There are very few parts of the job that judges dislike more than discovery disputes. That’s why the Federal Rules, and most state rules, require that the parties actually confer on discovery disputes before filing motions, and require that the lawyers certify what they did to try to resolve the issue before asking the court for assistance. Many judges and magistrates take a “pox on both your houses” approach to discovery disputes. Often, neither side is happy with the result. Try to work it out before you go to the court. Save the motions to compel and motions for sanctions for serious violations.


Assume Every Motion Will Be Decided the First Time Up
Each jurisdiction has different rules on how it deals with motion practice, and state and federal courts frequently have different approaches to motions. Some courts have an automatic briefing schedule and you do not appear in court until argument on the motion. Other courts rule exclusively on the written papers and hear no argument. In still other courts, a motion is presented to the court, at which time either a briefing schedule is set or the judge deals with the merits of the case at presentment. If you are in that type of a jurisdiction (as are both federal and state courts in Illinois), always be prepared to argue the merits of the motion, even if you expect that the judge will be entering a briefing schedule.


In Illinois, there is a growing number of judges who try to rule on motions, particularly discovery motions, as soon as they are presented, even without opposing pleadings. You never know when the judge will have read the initial motion and will want to rule without further briefs. Be prepared, rather than being embarrassed by sending someone to court who knows nothing about the case and enabling the other side to argue and prevail on the motion with minimal resistance.


Research the Judge
When you are assigned a judge, do some research. Unless you already know the judge well, find out what you can about the judge’s background and history as a judge. How long has the judge been sitting? Have there been significant decisions by the judge? Research whether the judge has any reported decisions on the issues in your case. Talk to other lawyers who have practiced before the judge. Most bar associations publish evaluations of the judges. And, most importantly, read any local rules or other special requirements of your judge. In federal court, each judge’s preferences and rules are typically posted on the judge’s website. In some courts, there are local rules or orders that apply to certain courts. Make sure you know all of those rules and that you follow them. Finally, talk to someone who has practiced before your judge. Some have very strange practices. There is one federal judge who believes that leaving overcoats in the courtroom, rather than in the closet, is disrespectful. He starts every court call by directing all the lawyers to hang up their coats. One time, he stepped off the bench and hung up the coat of someone who was too scared to identify himself. Know the judge.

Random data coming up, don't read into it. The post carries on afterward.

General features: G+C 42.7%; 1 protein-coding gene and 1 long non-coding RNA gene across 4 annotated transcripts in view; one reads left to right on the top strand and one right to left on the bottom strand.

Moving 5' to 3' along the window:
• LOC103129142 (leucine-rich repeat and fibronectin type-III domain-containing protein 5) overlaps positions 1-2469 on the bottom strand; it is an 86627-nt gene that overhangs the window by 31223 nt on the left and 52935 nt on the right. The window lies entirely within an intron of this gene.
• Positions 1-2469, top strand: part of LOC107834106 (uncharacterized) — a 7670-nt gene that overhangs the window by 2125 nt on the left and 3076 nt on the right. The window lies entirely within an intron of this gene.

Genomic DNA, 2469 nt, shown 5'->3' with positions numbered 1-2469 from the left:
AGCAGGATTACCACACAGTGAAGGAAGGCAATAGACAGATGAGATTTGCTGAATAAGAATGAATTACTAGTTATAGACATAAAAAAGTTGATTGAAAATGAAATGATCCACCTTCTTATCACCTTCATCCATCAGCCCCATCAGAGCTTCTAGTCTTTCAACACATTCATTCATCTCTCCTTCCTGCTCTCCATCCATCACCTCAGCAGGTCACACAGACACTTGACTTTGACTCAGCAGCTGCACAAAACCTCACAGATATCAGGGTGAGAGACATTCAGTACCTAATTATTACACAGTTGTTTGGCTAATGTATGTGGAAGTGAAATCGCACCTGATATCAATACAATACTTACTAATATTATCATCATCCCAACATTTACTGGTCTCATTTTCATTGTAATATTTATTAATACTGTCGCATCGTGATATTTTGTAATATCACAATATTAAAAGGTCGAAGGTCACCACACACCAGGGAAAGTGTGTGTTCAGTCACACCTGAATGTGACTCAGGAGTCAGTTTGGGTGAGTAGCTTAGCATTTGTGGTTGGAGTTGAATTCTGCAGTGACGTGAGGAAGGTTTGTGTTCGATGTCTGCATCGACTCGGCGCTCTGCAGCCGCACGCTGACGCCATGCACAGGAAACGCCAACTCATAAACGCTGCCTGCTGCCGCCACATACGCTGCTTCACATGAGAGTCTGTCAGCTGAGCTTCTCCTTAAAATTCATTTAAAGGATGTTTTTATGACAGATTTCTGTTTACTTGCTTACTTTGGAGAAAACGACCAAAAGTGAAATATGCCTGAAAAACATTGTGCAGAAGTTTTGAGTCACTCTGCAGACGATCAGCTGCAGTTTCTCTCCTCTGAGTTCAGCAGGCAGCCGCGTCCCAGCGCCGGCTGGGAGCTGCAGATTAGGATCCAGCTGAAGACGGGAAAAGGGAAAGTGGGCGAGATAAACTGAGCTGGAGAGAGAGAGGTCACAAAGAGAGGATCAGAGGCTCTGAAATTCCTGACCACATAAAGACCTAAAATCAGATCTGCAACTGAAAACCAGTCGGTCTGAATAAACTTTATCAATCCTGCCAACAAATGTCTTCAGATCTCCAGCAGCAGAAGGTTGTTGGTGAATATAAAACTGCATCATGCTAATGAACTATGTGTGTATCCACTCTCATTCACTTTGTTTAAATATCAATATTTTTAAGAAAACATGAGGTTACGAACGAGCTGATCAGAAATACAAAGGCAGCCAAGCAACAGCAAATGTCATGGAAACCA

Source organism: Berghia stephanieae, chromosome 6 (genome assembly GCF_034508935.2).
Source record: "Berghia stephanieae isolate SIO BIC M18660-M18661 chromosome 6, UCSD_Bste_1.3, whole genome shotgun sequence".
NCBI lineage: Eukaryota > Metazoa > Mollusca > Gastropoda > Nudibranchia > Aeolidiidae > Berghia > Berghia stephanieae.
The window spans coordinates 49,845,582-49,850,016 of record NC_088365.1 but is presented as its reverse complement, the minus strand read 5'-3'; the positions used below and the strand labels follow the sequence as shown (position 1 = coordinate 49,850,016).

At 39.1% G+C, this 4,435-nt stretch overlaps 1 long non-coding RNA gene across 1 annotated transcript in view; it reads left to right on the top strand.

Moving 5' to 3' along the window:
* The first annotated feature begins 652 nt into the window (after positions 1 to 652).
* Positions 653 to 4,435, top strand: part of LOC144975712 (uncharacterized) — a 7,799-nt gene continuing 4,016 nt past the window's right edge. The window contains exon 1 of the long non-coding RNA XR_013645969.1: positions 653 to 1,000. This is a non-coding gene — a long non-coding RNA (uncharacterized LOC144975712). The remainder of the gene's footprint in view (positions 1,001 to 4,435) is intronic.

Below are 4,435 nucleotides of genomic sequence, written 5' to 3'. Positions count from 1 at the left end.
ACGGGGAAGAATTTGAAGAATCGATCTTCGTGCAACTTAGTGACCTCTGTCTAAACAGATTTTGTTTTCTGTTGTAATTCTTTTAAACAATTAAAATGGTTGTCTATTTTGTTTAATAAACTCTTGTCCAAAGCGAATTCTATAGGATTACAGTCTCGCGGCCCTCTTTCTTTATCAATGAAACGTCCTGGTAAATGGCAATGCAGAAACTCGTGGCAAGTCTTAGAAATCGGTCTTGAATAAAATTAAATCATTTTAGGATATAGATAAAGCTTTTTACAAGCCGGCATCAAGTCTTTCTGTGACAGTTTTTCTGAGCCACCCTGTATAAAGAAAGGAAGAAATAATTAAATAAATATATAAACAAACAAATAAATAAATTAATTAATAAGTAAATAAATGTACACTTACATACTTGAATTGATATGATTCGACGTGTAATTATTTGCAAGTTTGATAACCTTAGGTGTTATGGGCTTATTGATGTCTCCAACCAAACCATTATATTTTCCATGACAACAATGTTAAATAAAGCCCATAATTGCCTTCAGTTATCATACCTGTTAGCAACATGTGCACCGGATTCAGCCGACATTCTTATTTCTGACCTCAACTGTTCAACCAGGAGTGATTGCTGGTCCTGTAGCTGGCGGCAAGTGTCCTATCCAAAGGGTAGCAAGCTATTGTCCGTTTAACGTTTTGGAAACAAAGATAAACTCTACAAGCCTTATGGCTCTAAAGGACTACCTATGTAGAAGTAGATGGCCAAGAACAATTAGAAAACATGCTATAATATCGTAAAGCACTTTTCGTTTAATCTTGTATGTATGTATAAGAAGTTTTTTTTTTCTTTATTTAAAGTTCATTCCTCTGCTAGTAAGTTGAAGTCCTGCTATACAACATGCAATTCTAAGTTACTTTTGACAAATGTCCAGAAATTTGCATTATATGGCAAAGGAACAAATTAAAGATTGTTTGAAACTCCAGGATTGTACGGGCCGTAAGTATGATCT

A Couple Tips on Trials

I tried to keep these tips limited to non-trial court appearances because trial tips are a whole different article. However, I could not resist at least a couple tips about trials. First, if you say during opening statements that you will prove something at trial, make sure you do so. Judges and juries pay attention to the opening statements. Saying that you will prove something and then not doing so at trial is a disaster. You lose credibility with the judge or jury, and you allow opposing counsel to focus on a few facts that, true or not, you did not prove at trial. Second, use leading questions any time you can. You can not only control the subject matter and scope of the question and answer but also use the words with the connotations you want. Use leading questions if you can, and try to phrase them in a way that “yes” or “no” are the only possible responses. Some witnesses have trouble saying yes or no. Leading questions often make those witnesses appear to be evasive.


Keywords: trial tips, presenting a motion, discovery, young lawyer


Steven A. Weiss is with Honigman Miller Schwartz & Cohn, Chicago, and is chair of the Section of Litigation.


This article was adapted from the original version, which was published in the Spring 2016 issue of LITIGATION.